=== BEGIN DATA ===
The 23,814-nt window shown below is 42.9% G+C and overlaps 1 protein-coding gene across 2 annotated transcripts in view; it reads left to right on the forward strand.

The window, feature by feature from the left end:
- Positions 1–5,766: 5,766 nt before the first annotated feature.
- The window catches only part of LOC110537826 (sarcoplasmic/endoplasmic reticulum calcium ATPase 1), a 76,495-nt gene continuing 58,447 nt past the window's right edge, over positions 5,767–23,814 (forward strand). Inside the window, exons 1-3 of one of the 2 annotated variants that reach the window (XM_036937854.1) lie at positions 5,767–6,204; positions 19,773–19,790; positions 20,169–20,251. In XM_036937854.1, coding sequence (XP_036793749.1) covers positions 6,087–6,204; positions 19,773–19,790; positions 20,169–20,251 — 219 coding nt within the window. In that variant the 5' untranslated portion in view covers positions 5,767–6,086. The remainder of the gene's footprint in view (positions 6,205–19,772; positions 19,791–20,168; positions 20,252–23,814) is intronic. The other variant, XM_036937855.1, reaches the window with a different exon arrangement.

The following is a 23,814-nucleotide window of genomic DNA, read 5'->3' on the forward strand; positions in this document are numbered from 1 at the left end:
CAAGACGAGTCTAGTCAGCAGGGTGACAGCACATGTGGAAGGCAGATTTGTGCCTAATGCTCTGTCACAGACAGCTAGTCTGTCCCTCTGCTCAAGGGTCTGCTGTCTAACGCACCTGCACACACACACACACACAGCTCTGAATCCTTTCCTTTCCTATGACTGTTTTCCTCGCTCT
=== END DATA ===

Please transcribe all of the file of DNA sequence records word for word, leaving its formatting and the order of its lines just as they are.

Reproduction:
The 23,814-nt window shown below is 42.9% G+C and overlaps 1 protein-coding gene across 2 annotated transcripts in view; it reads left to right on the forward strand.

The window, feature by feature from the left end:
- Positions 1–5,766: 5,766 nt before the first annotated feature.
- The window catches only part of LOC110537826 (sarcoplasmic/endoplasmic reticulum calcium ATPase 1), a 76,495-nt gene continuing 58,447 nt past the window's right edge, over positions 5,767–23,814 (forward strand). Inside the window, exons 1-3 of one of the 2 annotated variants that reach the window (XM_036937854.1) lie at positions 5,767–6,204; positions 19,773–19,790; positions 20,169–20,251. In XM_036937854.1, coding sequence (XP_036793749.1) covers positions 6,087–6,204; positions 19,773–19,790; positions 20,169–20,251 — 219 coding nt within the window. In that variant the 5' untranslated portion in view covers positions 5,767–6,086. The remainder of the gene's footprint in view (positions 6,205–19,772; positions 19,791–20,168; positions 20,252–23,814) is intronic. The other variant, XM_036937855.1, reaches the window with a different exon arrangement.

The following is a 23,814-nucleotide window of genomic DNA, read 5'->3' on the forward strand; positions in this document are numbered from 1 at the left end:
CAAGACGAGTCTAGTCAGCAGGGTGACAGCACATGTGGAAGGCAGATTTGTGCCTAATGCTCTGTCACAGACAGCTAGTCTGTCCCTCTGCTCAAGGGTCTGCTGTCTAACGCACCTGCACACACACACACACACAGCTCTGAATCCTTTCCTTTCCTATGACTGTTTTCCTCGCTCT